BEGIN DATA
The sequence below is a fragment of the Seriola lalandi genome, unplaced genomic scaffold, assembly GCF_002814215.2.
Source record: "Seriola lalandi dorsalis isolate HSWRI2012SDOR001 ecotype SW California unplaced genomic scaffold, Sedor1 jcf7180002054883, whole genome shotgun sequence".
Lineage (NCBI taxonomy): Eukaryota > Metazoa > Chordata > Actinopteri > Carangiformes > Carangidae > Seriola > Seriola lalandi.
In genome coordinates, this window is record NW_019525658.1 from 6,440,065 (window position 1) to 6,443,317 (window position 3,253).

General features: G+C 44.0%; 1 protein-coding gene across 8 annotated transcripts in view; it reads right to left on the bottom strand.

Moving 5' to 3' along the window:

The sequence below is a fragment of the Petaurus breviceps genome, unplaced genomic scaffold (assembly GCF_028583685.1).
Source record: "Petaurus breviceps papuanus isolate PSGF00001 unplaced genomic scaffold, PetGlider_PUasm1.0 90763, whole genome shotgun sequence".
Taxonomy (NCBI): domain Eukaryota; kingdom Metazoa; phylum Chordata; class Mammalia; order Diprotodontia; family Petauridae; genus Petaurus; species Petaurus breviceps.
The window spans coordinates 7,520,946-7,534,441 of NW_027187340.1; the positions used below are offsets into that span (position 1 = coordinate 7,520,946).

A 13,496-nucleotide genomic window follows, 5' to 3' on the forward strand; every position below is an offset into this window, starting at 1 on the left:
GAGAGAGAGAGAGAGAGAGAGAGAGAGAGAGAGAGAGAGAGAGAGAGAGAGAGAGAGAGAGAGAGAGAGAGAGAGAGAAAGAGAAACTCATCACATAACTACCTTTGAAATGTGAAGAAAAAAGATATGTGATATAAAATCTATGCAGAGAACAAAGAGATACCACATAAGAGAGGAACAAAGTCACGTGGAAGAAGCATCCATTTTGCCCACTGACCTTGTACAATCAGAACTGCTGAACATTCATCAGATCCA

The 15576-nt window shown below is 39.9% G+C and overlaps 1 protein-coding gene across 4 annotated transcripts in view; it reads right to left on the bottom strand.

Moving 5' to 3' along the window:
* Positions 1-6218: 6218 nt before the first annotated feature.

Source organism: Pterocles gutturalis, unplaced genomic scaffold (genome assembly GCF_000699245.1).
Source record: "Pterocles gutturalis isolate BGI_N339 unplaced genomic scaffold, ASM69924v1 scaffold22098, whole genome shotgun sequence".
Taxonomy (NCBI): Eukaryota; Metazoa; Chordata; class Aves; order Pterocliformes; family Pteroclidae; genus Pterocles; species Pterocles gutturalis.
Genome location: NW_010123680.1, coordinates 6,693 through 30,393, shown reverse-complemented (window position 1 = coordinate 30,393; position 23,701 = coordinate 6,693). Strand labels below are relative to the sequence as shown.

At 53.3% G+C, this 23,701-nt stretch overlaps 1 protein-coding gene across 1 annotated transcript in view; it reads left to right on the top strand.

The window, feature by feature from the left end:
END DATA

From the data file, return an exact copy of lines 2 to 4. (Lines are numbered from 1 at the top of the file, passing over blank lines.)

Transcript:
Source record: "Seriola lalandi dorsalis isolate HSWRI2012SDOR001 ecotype SW California unplaced genomic scaffold, Sedor1 jcf7180002054883, whole genome shotgun sequence".
Lineage (NCBI taxonomy): Eukaryota > Metazoa > Chordata > Actinopteri > Carangiformes > Carangidae > Seriola > Seriola lalandi.
In genome coordinates, this window is record NW_019525658.1 from 6,440,065 (window position 1) to 6,443,317 (window position 3,253).